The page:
When your child expresses an interest in taking communion, you could wonder at what age or under what conditions you should allow your child to participate in communion. Church denominations have various requirements about children and communion, including classes kids must take to prepare for communion or whether the child must first profess faith in Christ. Many denominations allow parents to determine when a child is ready to take communion.
Scriptures Concerning Communion
The story of Jesus’ Last Supper with his disciples occurs in all four of the gospels. The Last Supper takes place in conjunction with the Passover, which actively includes children in the meal. In Luke, 22:14-20, Jesus tells his disciples to repeat the Last Supper in remembrance of him, as the true meaning of the Passover. In Mark 10:13-16, Jesus forbids his disciples to keep the children away from his presence. In 1 Corinthians 11:17-32, Paul gives instructions about the celebration of the Lord’s Supper. Paul writes that believers should understand the purpose and take communion with reverence. All of these scriptures play a part in determining when a denomination or parents decide children are ready to participate in communion.
Exclusion and Inclusion
Churches such as Methodist churches, Presbyterian churches and some nondenominational churches believe that children should not be excluded from Communion because it sends the wrong message to children. They suggest that Jesus forbid the exclusion of children from his presence, so excluding children from the communion table says they are unwelcome and unloved by God. The Catholic church says that children can understand that communion is a mystery and should be taken with understanding, much as the position Paul took in 1 Corinthians 11. If children don’t feel they are excluded from God, it is possible that excluding them from participation at the communion table can create a healthy spirit of anticipation for later inclusion in the sacrament.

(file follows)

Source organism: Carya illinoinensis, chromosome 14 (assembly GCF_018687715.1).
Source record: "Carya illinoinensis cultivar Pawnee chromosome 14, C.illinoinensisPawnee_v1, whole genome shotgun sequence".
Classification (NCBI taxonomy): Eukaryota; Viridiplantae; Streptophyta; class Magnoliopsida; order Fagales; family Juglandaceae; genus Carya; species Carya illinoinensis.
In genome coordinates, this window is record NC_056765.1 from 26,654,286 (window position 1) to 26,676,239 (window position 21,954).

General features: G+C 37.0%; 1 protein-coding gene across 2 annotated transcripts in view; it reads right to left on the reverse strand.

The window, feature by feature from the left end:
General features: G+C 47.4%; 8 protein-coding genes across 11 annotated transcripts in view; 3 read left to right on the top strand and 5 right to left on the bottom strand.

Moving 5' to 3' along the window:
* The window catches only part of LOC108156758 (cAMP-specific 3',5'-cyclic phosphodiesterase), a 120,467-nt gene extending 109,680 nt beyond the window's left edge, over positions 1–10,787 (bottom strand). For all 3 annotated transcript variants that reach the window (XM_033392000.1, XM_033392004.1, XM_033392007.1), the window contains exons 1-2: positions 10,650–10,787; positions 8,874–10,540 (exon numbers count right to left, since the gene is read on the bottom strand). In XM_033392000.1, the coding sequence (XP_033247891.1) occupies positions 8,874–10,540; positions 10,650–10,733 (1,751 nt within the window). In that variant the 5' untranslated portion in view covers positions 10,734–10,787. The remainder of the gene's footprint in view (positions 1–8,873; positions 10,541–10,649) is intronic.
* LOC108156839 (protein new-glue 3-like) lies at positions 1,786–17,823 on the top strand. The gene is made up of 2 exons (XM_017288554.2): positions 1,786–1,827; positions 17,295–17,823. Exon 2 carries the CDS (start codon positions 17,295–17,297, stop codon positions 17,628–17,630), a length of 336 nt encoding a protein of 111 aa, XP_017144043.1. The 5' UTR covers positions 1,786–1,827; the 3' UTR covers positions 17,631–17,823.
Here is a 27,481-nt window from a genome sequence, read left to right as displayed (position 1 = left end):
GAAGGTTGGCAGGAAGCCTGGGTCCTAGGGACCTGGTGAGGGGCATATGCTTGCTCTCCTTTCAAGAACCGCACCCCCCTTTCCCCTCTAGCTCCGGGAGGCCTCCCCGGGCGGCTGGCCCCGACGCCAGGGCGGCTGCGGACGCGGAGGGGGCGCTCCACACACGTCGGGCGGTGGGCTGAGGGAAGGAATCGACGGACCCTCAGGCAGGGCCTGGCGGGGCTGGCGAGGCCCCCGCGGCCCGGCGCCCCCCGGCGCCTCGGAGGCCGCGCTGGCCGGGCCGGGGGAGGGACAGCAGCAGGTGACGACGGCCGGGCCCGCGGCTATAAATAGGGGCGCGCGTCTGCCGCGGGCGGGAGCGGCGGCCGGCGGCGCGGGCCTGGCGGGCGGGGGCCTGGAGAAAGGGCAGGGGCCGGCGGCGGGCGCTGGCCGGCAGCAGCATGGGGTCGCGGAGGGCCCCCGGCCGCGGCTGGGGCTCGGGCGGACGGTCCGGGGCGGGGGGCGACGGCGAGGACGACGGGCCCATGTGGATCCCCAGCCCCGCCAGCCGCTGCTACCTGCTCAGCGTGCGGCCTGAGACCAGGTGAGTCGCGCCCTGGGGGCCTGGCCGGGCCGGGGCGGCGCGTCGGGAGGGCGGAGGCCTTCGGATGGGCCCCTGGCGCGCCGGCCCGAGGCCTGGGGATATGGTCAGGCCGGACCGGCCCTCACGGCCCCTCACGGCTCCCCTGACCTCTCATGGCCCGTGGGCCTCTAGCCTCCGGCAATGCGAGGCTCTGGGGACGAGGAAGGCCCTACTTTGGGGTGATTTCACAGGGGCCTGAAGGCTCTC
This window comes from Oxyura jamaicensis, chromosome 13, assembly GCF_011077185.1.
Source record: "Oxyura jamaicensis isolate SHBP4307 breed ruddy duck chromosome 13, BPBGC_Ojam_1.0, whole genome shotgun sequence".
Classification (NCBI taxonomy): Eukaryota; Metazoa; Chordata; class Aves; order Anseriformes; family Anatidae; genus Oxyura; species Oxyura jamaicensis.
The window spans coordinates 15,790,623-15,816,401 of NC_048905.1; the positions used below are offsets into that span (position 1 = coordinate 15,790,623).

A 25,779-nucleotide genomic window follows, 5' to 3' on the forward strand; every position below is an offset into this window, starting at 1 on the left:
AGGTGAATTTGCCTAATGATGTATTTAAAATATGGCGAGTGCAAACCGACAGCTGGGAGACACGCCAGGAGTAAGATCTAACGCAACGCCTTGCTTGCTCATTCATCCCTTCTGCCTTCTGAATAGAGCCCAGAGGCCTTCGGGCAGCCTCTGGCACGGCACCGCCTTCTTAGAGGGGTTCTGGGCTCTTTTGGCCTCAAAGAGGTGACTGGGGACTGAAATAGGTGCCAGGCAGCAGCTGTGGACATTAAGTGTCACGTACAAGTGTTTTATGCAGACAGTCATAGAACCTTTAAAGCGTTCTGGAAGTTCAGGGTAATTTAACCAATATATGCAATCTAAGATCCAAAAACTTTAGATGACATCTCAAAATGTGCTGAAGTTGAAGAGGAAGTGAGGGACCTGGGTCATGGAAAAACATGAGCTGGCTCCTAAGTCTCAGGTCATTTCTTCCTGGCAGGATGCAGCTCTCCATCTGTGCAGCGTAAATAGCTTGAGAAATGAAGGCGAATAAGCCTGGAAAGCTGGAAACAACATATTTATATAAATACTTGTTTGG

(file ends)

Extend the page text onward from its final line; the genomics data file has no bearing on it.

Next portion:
Paul writes that those who take communion without proper understanding sin against Jesus and could become ill by the practice. Churches who believe that children should understand the sacrament before taking their first communion can encourage parents to educate their child about the sacrament, provide classes that educate children or include an explanation prior to communion and in kids’ Sunday school classes. You can read passages about the Last Supper in any of the gospels to your child so your child understands that Jesus’ instituted the sacrament. You might say, “Jesus said that those who love him and God should share the bread and the cup to remember his sacrifice. We think of him when we take communion and give thanks that he died so we can be reconciled to God.”
Churches that allow parents to choose when a child is old enough to take communion do so because the parent knows the child best. You know when your child understands communion and when your child is interested in participating. Your knowledge of your child also makes you the best judge of whether your child will feel excluded from God if not allowed to participate. If you determine that your child is too young, you also must decide what to do with your child when you go forward for communion. If you must take your child with you, excluding your child can cause your child to receive the wrong message and create an emotional scene.